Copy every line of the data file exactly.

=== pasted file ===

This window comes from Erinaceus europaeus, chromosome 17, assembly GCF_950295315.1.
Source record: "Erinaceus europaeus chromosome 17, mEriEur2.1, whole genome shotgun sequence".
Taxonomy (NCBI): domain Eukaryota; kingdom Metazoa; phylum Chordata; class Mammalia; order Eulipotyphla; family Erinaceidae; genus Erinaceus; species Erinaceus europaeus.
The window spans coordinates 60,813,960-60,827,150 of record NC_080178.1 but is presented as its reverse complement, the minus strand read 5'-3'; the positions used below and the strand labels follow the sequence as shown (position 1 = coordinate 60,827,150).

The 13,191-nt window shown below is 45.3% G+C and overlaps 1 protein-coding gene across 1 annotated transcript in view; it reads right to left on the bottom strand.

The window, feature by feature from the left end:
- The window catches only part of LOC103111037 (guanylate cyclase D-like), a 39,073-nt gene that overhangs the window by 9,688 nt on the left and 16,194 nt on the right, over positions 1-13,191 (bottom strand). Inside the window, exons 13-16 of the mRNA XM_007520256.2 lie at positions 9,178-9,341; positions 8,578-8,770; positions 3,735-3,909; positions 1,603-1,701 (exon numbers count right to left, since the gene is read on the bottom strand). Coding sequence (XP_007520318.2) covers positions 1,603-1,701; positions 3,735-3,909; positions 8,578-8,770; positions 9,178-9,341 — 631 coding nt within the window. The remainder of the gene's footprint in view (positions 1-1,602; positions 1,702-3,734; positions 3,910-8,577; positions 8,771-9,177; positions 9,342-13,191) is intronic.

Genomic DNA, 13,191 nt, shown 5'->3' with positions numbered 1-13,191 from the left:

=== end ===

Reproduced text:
This window comes from Erinaceus europaeus, chromosome 17, assembly GCF_950295315.1.
Source record: "Erinaceus europaeus chromosome 17, mEriEur2.1, whole genome shotgun sequence".
Taxonomy (NCBI): domain Eukaryota; kingdom Metazoa; phylum Chordata; class Mammalia; order Eulipotyphla; family Erinaceidae; genus Erinaceus; species Erinaceus europaeus.
The window spans coordinates 60,813,960-60,827,150 of record NC_080178.1 but is presented as its reverse complement, the minus strand read 5'-3'; the positions used below and the strand labels follow the sequence as shown (position 1 = coordinate 60,827,150).

The 13,191-nt window shown below is 45.3% G+C and overlaps 1 protein-coding gene across 1 annotated transcript in view; it reads right to left on the bottom strand.

The window, feature by feature from the left end:
- The window catches only part of LOC103111037 (guanylate cyclase D-like), a 39,073-nt gene that overhangs the window by 9,688 nt on the left and 16,194 nt on the right, over positions 1-13,191 (bottom strand). Inside the window, exons 13-16 of the mRNA XM_007520256.2 lie at positions 9,178-9,341; positions 8,578-8,770; positions 3,735-3,909; positions 1,603-1,701 (exon numbers count right to left, since the gene is read on the bottom strand). Coding sequence (XP_007520318.2) covers positions 1,603-1,701; positions 3,735-3,909; positions 8,578-8,770; positions 9,178-9,341 — 631 coding nt within the window. The remainder of the gene's footprint in view (positions 1-1,602; positions 1,702-3,734; positions 3,910-8,577; positions 8,771-9,177; positions 9,342-13,191) is intronic.

Genomic DNA, 13,191 nt, shown 5'->3' with positions numbered 1-13,191 from the left: